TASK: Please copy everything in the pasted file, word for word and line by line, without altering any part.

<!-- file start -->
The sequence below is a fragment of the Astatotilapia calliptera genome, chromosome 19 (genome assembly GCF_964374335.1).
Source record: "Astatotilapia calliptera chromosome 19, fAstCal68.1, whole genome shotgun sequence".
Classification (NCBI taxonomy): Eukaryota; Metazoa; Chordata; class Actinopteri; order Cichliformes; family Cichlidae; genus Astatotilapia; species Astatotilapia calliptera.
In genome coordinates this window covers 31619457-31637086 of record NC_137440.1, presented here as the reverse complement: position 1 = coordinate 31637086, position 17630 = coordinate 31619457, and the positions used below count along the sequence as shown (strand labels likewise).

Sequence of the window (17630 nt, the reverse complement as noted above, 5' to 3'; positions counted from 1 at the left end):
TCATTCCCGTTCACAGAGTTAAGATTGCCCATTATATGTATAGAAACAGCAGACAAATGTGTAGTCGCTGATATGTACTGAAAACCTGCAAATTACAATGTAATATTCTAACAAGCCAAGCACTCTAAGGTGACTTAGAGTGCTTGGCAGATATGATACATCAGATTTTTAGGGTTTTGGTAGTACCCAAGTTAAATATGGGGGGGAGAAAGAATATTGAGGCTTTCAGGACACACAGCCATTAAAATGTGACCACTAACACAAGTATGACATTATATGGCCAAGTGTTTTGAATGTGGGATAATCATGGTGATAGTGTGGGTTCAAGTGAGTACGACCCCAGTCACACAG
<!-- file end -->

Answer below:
The sequence below is a fragment of the Astatotilapia calliptera genome, chromosome 19 (genome assembly GCF_964374335.1).
Source record: "Astatotilapia calliptera chromosome 19, fAstCal68.1, whole genome shotgun sequence".
Classification (NCBI taxonomy): Eukaryota; Metazoa; Chordata; class Actinopteri; order Cichliformes; family Cichlidae; genus Astatotilapia; species Astatotilapia calliptera.
In genome coordinates this window covers 31619457-31637086 of record NC_137440.1, presented here as the reverse complement: position 1 = coordinate 31637086, position 17630 = coordinate 31619457, and the positions used below count along the sequence as shown (strand labels likewise).

Sequence of the window (17630 nt, the reverse complement as noted above, 5' to 3'; positions counted from 1 at the left end):
TCATTCCCGTTCACAGAGTTAAGATTGCCCATTATATGTATAGAAACAGCAGACAAATGTGTAGTCGCTGATATGTACTGAAAACCTGCAAATTACAATGTAATATTCTAACAAGCCAAGCACTCTAAGGTGACTTAGAGTGCTTGGCAGATATGATACATCAGATTTTTAGGGTTTTGGTAGTACCCAAGTTAAATATGGGGGGGAGAAAGAATATTGAGGCTTTCAGGACACACAGCCATTAAAATGTGACCACTAACACAAGTATGACATTATATGGCCAAGTGTTTTGAATGTGGGATAATCATGGTGATAGTGTGGGTTCAAGTGAGTACGACCCCAGTCACACAG